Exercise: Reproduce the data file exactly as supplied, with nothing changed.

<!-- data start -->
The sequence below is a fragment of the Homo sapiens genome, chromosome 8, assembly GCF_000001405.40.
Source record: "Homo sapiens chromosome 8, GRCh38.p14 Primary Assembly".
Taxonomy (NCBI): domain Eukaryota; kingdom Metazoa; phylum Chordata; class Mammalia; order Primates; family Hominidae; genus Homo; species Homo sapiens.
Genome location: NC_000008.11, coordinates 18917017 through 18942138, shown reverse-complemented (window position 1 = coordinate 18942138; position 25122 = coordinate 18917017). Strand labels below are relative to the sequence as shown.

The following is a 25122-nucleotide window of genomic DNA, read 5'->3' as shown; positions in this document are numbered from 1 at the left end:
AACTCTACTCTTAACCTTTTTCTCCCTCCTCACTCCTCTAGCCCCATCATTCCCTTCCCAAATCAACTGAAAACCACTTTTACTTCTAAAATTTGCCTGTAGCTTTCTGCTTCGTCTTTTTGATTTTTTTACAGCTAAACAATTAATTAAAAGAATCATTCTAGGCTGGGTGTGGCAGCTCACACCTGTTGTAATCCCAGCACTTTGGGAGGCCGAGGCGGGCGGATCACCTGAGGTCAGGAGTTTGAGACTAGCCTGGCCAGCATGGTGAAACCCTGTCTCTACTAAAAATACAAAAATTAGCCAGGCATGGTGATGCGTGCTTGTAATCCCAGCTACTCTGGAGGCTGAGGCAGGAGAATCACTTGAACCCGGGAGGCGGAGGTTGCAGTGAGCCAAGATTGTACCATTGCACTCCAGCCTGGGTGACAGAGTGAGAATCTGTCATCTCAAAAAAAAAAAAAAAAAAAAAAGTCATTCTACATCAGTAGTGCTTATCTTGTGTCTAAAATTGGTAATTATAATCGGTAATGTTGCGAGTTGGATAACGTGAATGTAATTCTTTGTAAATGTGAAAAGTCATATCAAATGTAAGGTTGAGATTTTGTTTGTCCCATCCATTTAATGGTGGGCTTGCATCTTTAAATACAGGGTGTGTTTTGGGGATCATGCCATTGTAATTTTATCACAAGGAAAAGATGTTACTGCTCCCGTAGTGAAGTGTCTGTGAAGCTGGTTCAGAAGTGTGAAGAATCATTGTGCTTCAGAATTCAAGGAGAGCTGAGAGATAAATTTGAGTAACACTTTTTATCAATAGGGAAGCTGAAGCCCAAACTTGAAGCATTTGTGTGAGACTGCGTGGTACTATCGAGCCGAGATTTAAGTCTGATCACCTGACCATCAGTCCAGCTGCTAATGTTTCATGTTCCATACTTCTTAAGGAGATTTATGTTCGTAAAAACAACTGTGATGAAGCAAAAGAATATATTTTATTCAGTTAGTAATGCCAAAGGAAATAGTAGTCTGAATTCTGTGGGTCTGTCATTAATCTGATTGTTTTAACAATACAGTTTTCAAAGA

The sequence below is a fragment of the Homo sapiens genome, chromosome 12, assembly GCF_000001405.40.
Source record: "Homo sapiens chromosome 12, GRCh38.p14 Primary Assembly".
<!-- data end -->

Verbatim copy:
The sequence below is a fragment of the Homo sapiens genome, chromosome 8, assembly GCF_000001405.40.
Source record: "Homo sapiens chromosome 8, GRCh38.p14 Primary Assembly".
Taxonomy (NCBI): domain Eukaryota; kingdom Metazoa; phylum Chordata; class Mammalia; order Primates; family Hominidae; genus Homo; species Homo sapiens.
Genome location: NC_000008.11, coordinates 18917017 through 18942138, shown reverse-complemented (window position 1 = coordinate 18942138; position 25122 = coordinate 18917017). Strand labels below are relative to the sequence as shown.

The following is a 25122-nucleotide window of genomic DNA, read 5'->3' as shown; positions in this document are numbered from 1 at the left end:
AACTCTACTCTTAACCTTTTTCTCCCTCCTCACTCCTCTAGCCCCATCATTCCCTTCCCAAATCAACTGAAAACCACTTTTACTTCTAAAATTTGCCTGTAGCTTTCTGCTTCGTCTTTTTGATTTTTTTACAGCTAAACAATTAATTAAAAGAATCATTCTAGGCTGGGTGTGGCAGCTCACACCTGTTGTAATCCCAGCACTTTGGGAGGCCGAGGCGGGCGGATCACCTGAGGTCAGGAGTTTGAGACTAGCCTGGCCAGCATGGTGAAACCCTGTCTCTACTAAAAATACAAAAATTAGCCAGGCATGGTGATGCGTGCTTGTAATCCCAGCTACTCTGGAGGCTGAGGCAGGAGAATCACTTGAACCCGGGAGGCGGAGGTTGCAGTGAGCCAAGATTGTACCATTGCACTCCAGCCTGGGTGACAGAGTGAGAATCTGTCATCTCAAAAAAAAAAAAAAAAAAAAAAGTCATTCTACATCAGTAGTGCTTATCTTGTGTCTAAAATTGGTAATTATAATCGGTAATGTTGCGAGTTGGATAACGTGAATGTAATTCTTTGTAAATGTGAAAAGTCATATCAAATGTAAGGTTGAGATTTTGTTTGTCCCATCCATTTAATGGTGGGCTTGCATCTTTAAATACAGGGTGTGTTTTGGGGATCATGCCATTGTAATTTTATCACAAGGAAAAGATGTTACTGCTCCCGTAGTGAAGTGTCTGTGAAGCTGGTTCAGAAGTGTGAAGAATCATTGTGCTTCAGAATTCAAGGAGAGCTGAGAGATAAATTTGAGTAACACTTTTTATCAATAGGGAAGCTGAAGCCCAAACTTGAAGCATTTGTGTGAGACTGCGTGGTACTATCGAGCCGAGATTTAAGTCTGATCACCTGACCATCAGTCCAGCTGCTAATGTTTCATGTTCCATACTTCTTAAGGAGATTTATGTTCGTAAAAACAACTGTGATGAAGCAAAAGAATATATTTTATTCAGTTAGTAATGCCAAAGGAAATAGTAGTCTGAATTCTGTGGGTCTGTCATTAATCTGATTGTTTTAACAATACAGTTTTCAAAGA

The sequence below is a fragment of the Homo sapiens genome, chromosome 12, assembly GCF_000001405.40.
Source record: "Homo sapiens chromosome 12, GRCh38.p14 Primary Assembly".